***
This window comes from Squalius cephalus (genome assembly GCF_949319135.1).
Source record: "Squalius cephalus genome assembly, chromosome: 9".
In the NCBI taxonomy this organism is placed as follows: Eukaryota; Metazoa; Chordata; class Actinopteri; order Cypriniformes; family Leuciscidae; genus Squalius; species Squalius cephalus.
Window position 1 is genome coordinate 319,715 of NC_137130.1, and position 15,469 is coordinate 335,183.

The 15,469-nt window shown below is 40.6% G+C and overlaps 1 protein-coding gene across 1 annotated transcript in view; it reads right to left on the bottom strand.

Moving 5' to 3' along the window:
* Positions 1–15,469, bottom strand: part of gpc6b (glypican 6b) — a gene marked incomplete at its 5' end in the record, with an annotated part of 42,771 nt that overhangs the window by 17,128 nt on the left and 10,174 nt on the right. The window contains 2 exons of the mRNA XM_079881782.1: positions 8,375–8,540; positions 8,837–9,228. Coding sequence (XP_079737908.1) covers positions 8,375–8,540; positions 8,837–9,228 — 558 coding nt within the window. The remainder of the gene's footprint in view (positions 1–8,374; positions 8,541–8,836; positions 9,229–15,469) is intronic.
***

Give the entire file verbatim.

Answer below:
This window comes from Squalius cephalus (genome assembly GCF_949319135.1).
Source record: "Squalius cephalus genome assembly, chromosome: 9".
In the NCBI taxonomy this organism is placed as follows: Eukaryota; Metazoa; Chordata; class Actinopteri; order Cypriniformes; family Leuciscidae; genus Squalius; species Squalius cephalus.
Window position 1 is genome coordinate 319,715 of NC_137130.1, and position 15,469 is coordinate 335,183.

The 15,469-nt window shown below is 40.6% G+C and overlaps 1 protein-coding gene across 1 annotated transcript in view; it reads right to left on the bottom strand.

Moving 5' to 3' along the window:
* Positions 1–15,469, bottom strand: part of gpc6b (glypican 6b) — a gene marked incomplete at its 5' end in the record, with an annotated part of 42,771 nt that overhangs the window by 17,128 nt on the left and 10,174 nt on the right. The window contains 2 exons of the mRNA XM_079881782.1: positions 8,375–8,540; positions 8,837–9,228. Coding sequence (XP_079737908.1) covers positions 8,375–8,540; positions 8,837–9,228 — 558 coding nt within the window. The remainder of the gene's footprint in view (positions 1–8,374; positions 8,541–8,836; positions 9,229–15,469) is intronic.